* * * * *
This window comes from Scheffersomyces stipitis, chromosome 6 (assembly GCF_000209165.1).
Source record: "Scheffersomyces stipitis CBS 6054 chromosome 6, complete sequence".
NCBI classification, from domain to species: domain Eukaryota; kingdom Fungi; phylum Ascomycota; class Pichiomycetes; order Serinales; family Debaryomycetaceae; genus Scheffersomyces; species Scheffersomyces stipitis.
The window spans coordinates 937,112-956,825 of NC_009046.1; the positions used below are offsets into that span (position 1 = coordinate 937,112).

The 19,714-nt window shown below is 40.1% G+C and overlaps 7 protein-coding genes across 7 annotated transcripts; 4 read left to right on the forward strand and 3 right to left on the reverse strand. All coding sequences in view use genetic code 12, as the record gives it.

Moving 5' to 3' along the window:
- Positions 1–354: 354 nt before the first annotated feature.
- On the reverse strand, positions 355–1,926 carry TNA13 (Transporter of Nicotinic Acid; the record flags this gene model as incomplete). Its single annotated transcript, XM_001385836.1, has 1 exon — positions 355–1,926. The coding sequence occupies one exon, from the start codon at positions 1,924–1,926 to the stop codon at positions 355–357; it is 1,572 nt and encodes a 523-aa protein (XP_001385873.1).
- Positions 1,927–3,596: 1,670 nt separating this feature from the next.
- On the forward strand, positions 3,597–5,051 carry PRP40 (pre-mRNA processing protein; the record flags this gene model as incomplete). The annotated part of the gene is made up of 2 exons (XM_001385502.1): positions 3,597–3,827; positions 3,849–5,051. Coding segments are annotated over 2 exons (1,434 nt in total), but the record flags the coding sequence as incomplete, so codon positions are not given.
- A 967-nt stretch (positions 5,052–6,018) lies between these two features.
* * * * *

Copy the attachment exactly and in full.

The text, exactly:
This window comes from Scheffersomyces stipitis, chromosome 6 (assembly GCF_000209165.1).
Source record: "Scheffersomyces stipitis CBS 6054 chromosome 6, complete sequence".
NCBI classification, from domain to species: domain Eukaryota; kingdom Fungi; phylum Ascomycota; class Pichiomycetes; order Serinales; family Debaryomycetaceae; genus Scheffersomyces; species Scheffersomyces stipitis.
The window spans coordinates 937,112-956,825 of NC_009046.1; the positions used below are offsets into that span (position 1 = coordinate 937,112).

The 19,714-nt window shown below is 40.1% G+C and overlaps 7 protein-coding genes across 7 annotated transcripts; 4 read left to right on the forward strand and 3 right to left on the reverse strand. All coding sequences in view use genetic code 12, as the record gives it.

Moving 5' to 3' along the window:
- Positions 1–354: 354 nt before the first annotated feature.
- On the reverse strand, positions 355–1,926 carry TNA13 (Transporter of Nicotinic Acid; the record flags this gene model as incomplete). Its single annotated transcript, XM_001385836.1, has 1 exon — positions 355–1,926. The coding sequence occupies one exon, from the start codon at positions 1,924–1,926 to the stop codon at positions 355–357; it is 1,572 nt and encodes a 523-aa protein (XP_001385873.1).
- Positions 1,927–3,596: 1,670 nt separating this feature from the next.
- On the forward strand, positions 3,597–5,051 carry PRP40 (pre-mRNA processing protein; the record flags this gene model as incomplete). The annotated part of the gene is made up of 2 exons (XM_001385502.1): positions 3,597–3,827; positions 3,849–5,051. Coding segments are annotated over 2 exons (1,434 nt in total), but the record flags the coding sequence as incomplete, so codon positions are not given.
- A 967-nt stretch (positions 5,052–6,018) lies between these two features.